I've never quite gotten the point of a writer having business cards, so I'm glad to hear my instincts are right. FWIW, I've had fellow conference-goers give me their cards as well, and I'm just another not-yet-published writer! I have no idea what I'm supposed to do with the things.

Wendie O said...

I've changed from business cards to bookmarks with the covers of my books on the front and a tiny bit of information about me on the back.

I carry them during conventions. (both writer's and librarian's conventions) When people see my "author" ribbon, they somtimes ask me about my books. It makes it easier to hand them the bookmark. Seeing the covers often reminds them that they've seen my books. It's also a good way to show interested people what your new book will look like.

I have the bookmarks available in a pile when I'm signing at my publishers' booth. (and put one in every book signed.) They're available for anyone to pick up without them feeling they have-to purchase a book. Sometimes the publisher asks me to keep a pile of MY bookmarks at their booth for a while. (I say "my" because I designed and paid for them.)

I hardly ever use my writer business cards any more.

And, as a working librarian, I love bookmarks. When there are handouts at a booth, I'll take the bookmarks before pencils or any other handout. (But, bribe me with dark chocolate and I'm yours.)

-librarian/ writer

Qual said...

I remember when I was a kid we had a dog. One Sunday my mother took a succulent joint of roast beef out of the oven and placed it on the table to cool. The dog knew damn well that the meat was forbidden fruit, yet the scent was mesmerising and irresistable. Instinct kicked in and she gobbled it up in a matter of minutes.

Prospective writers are like my old dog. When they meet an editor face to face they smell a rare opportunity to network - you get the gist - and the primitive part of the brain takes over. Remember, editors often work behind a cold corporate wall (with the greatest respect, it can feel like that), screened from the outside world on top of a mountainous pile of slush.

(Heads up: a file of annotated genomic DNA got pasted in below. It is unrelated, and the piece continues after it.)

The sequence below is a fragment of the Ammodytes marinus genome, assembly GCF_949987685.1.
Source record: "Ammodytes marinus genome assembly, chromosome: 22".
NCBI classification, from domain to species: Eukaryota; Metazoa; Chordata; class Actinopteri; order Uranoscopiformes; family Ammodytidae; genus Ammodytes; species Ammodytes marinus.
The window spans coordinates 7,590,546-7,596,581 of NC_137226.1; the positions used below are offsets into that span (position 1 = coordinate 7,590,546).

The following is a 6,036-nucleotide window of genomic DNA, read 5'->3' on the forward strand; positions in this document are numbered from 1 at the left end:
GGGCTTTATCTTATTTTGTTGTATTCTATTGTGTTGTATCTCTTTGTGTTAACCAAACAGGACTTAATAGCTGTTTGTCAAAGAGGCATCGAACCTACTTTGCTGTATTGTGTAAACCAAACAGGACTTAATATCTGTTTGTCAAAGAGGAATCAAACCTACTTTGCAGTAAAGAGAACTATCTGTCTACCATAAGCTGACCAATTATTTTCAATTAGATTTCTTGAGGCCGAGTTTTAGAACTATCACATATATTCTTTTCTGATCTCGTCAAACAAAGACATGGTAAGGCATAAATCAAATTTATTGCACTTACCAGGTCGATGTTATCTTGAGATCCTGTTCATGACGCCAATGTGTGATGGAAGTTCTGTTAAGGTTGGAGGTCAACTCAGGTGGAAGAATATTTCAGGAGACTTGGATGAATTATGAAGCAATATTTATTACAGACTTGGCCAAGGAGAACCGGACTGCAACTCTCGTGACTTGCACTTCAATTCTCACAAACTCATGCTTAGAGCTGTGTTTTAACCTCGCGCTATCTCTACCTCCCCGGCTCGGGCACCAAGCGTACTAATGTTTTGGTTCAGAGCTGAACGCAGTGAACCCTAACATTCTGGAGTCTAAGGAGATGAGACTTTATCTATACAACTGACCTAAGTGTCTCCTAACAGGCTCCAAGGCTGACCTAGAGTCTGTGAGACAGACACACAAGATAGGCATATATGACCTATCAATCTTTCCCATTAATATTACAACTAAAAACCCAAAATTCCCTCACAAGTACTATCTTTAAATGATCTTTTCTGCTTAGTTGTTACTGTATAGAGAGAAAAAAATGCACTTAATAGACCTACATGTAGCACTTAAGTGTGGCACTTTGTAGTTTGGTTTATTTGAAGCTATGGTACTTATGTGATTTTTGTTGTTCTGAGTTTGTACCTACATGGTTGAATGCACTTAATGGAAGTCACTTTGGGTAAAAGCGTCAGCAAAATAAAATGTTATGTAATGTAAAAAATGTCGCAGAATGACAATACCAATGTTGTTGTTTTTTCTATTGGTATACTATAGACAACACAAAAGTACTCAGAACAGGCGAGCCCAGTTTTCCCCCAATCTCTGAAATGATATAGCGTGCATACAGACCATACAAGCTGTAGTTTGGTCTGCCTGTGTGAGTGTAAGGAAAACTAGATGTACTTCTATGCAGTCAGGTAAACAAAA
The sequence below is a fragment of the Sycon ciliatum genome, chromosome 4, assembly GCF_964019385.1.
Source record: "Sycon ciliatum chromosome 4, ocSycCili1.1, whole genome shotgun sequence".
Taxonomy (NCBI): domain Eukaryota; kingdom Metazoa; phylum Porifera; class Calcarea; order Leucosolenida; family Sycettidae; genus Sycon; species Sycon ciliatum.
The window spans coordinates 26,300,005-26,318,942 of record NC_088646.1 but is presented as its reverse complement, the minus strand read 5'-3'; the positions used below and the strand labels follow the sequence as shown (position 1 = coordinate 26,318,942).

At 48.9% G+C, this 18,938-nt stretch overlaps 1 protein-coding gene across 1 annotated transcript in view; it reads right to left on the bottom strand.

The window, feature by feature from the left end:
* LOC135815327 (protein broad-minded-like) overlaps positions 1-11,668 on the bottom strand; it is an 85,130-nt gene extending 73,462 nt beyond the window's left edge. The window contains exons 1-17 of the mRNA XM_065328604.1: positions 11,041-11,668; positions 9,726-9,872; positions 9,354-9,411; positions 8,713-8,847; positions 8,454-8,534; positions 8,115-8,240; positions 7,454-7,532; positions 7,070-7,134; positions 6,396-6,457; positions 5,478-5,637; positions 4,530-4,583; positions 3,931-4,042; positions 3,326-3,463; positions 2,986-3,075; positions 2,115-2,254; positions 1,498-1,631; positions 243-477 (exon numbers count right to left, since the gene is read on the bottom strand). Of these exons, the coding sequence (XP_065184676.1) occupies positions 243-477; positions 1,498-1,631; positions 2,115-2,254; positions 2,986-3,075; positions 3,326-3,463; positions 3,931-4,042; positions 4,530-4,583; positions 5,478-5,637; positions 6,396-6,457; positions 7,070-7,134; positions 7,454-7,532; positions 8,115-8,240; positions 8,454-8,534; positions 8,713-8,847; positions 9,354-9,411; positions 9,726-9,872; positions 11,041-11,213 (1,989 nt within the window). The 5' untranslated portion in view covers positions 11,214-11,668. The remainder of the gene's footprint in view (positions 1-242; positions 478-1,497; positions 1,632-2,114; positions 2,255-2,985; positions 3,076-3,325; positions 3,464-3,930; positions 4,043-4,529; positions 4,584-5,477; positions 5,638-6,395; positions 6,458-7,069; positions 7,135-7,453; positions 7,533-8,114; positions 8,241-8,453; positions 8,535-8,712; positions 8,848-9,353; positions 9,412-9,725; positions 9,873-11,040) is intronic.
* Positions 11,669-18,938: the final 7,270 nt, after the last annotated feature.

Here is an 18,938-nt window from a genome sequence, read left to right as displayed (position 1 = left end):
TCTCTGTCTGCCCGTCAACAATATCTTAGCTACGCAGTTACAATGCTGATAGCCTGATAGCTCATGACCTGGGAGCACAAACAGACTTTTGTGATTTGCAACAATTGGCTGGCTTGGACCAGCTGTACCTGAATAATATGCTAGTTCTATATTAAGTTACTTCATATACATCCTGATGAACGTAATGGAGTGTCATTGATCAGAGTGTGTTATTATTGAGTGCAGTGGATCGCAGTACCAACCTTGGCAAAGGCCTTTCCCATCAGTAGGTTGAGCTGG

I know editors understand that writers essentially place their beating hearts on a platter when they submit a manuscript. Despite the inappropriateness of such conference approaches, and I'm not amongst those nuisance writers, I do understand what motivates them to do it.

In the same way celebrities are obliged to sign nuisance autographs at times, perhaps editors at ALA etc. should keep standard little flyers at hand outlining company policy on submissions. That way, editors can feel perfectly comfortable not handing over personal contact details and all the would-be's go away with something.

Editorial Anonymous said...

Yes, and I always try to be kind and helpful. I understand that these advances are usually innocently motivated, but it's worth noting that a number of hopeful authors go to these events with the *goal* of harassing editors.

And it's also worth pointing out that there are lots of types of narcissistic behavior that are innocently motivated. The guy in the Hummer who's talking on his cell phone and cuts you off so suddenly you nearly have an accident truly didn't mean to inconvenience (or kill) you. But just because he doesn't know he's a jackass doesn't mean that he isn't one.

Qual said...

Those who turn up with the express goal of harassing editors ... there is a solution: cattle branding.

Deirdre Mundy said...

I think you're all ignoring one important source for all these desperate advances:

"How to get published" books.

Almost all of these include a chapter on networking and SWEAR that the only way to get published is personal connections with editors through conferences and trade shows. They always include TRUE STORIES!!! of someone who shoved their manuscript down an editor's throat and was rewarded with fame, fortune and a huge advance...

I used to read these accounts and despair... After all, I don't have the time and money to aggressively network....

Then I came across an interview in a copy of Poet's Market. The interviewer asked a poet/editor what a novice could do to ensure publication. Her response? "Write something worth publishing."

Talk about a life-changing revelation.....